2011 Observatory Night Video Archive

The following video presentation can be viewed with Realplayer.

image December 15, 2011 "Cosmic Train Wrecks," Lauranne Lanz, CfA Five billion years from now, our Milky Way galaxy will collide with the Andromeda galaxy. This will be an era of both destruction and creation as the galaxies lose their separate identities and merge into one..
image October 20, 2011 "The Happy Accident," Rick Fienberg, editor emeritus, Sky & Telescope; Robert Naeye, editor in chief, Sky & Telescope; and Dennis di Cicco, senior editor, Sky & Telescope Happy accidents do happen! It began in 1929 as a four-page flyer, The Amateur Astronomer. Six years later it grew into The Sky. In 1939, facing difficult financial times, it joined forces with The Telescope, a journal published here at the Harvard College Observatory, and became the most popular magazine of modern day astronomy, Sky & Telescope.
image September 15, 2011 "How to Tell a Star's Real Age," Søren Meibom, CfA For many movie stars, their ages are well-kept secrets. In space, the same is true of the actual stars. Like our Sun, most stars look nearly unchanged for most of their lives.
image July 20, 2011 "The Real Music of the Spheres," Dr. Don Kurtz We humans are visual creatures -- "seeing is believing." But there are other ways to know the world and the universe. For many species of bats, "hearing is believing."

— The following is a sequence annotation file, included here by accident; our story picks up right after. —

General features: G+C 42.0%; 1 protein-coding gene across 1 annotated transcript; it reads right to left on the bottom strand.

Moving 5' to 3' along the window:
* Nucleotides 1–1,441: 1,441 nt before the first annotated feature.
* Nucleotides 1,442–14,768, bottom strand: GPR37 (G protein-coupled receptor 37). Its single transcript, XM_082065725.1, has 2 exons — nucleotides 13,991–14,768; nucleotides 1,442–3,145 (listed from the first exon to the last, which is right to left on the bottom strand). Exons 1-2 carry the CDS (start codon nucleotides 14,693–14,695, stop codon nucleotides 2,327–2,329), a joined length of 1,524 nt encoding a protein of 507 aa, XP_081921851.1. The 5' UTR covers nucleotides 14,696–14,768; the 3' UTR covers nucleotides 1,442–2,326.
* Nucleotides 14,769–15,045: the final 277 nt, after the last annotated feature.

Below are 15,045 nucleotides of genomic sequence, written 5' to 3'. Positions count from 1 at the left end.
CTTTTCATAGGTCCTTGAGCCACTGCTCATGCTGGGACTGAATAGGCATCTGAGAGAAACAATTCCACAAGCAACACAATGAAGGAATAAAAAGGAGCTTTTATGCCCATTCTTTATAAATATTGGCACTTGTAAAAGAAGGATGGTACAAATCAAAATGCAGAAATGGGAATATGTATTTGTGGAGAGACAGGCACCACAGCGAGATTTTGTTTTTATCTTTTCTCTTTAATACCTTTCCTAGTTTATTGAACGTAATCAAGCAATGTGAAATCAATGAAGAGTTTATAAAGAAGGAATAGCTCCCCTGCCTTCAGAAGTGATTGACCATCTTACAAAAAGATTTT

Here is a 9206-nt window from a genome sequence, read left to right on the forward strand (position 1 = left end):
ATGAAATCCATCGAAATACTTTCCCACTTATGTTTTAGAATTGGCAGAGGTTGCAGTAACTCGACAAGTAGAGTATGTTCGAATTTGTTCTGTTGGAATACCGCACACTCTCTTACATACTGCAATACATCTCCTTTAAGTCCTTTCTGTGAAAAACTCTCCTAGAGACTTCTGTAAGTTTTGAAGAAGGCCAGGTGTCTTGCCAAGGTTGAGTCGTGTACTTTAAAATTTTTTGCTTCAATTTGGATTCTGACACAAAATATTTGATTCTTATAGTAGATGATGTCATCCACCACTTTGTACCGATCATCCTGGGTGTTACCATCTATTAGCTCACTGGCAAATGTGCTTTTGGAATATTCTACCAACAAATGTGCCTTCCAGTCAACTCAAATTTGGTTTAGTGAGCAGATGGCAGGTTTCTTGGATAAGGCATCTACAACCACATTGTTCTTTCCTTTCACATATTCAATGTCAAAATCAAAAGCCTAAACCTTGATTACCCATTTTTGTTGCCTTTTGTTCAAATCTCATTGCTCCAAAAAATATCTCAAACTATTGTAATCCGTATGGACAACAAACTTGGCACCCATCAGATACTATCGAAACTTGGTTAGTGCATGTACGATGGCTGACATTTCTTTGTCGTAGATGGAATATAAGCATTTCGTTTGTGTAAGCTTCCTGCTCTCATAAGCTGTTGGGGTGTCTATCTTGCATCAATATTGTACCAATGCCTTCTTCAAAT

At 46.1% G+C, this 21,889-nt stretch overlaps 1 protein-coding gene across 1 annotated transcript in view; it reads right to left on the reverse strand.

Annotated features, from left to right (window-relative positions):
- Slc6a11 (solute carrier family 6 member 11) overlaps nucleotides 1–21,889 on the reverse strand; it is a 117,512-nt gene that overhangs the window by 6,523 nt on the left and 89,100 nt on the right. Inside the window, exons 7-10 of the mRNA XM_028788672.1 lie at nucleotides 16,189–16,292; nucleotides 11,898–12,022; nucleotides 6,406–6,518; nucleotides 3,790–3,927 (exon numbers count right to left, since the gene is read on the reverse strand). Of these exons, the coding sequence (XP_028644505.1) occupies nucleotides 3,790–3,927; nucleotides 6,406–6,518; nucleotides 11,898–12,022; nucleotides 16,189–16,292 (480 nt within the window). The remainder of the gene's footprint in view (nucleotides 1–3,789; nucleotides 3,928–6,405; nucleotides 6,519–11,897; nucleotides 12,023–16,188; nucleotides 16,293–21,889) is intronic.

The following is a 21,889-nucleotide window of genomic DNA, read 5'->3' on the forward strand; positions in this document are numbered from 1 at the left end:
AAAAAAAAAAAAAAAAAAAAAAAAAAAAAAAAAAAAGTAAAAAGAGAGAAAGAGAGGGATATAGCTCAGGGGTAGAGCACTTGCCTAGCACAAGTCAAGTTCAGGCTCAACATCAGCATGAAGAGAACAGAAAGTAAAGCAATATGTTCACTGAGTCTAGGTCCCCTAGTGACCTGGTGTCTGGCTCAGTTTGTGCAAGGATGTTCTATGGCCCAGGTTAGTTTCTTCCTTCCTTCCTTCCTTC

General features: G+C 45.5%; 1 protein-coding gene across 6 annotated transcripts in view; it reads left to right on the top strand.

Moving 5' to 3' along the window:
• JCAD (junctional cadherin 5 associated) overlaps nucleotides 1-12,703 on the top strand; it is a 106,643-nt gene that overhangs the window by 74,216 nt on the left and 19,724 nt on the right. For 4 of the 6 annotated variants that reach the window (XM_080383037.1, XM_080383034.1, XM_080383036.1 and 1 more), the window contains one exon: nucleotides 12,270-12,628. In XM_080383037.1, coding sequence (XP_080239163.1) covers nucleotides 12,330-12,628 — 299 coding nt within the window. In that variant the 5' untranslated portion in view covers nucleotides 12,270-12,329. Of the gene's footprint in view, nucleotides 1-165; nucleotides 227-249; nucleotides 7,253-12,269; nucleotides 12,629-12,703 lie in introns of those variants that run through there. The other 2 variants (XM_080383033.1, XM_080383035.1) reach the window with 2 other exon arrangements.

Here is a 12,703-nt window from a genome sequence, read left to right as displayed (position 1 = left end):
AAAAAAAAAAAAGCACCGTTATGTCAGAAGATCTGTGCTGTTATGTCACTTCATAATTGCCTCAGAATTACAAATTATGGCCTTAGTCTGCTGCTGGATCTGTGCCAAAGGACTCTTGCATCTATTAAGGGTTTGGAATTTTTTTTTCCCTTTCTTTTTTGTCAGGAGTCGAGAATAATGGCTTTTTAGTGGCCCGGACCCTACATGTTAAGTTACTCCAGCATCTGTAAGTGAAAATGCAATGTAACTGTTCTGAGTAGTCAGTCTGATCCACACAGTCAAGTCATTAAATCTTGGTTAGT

image May 19, 2011 "Kepler's Planets," Dr. David Latham, CfA NASA's Kepler spacecraft is searching the skies for Earth-sized worlds in Earth-like orbits. It hunts for them by watching for transits -- when a planet crosses in front of its star as seen from Earth, causing the star to dim ever so slightly.

image March 17, 2011 "Strange New Worlds," Ray Jayawardhana, University of Toronto Soon astronomers expect to find alien Earths by the dozens in orbit around distant suns. Before the decade is out, telltale signs that they harbor life may be found..

image February 17, 2011 "Mission to Touch the Sun," Justin Kasper, CfA Although our Sun is 100,000 times closer than any other star, it still holds plenty of mysteries. A proposed mission -- Solar Probe Plus -- will explore the Sun in a way no spacecraft has before, swooping to within four million miles of the solar surface.

image January 20, 2011 "Mysterious Gamma-Ray Bubbles in the Milky Way," Douglas Finkbeiner CfA The Fermi Gamma-ray Space Telescope has produced a string of stunning discoveries in its first two years, opening our eyes to the high-energy Universe as never before.

Previous years:

Section Photo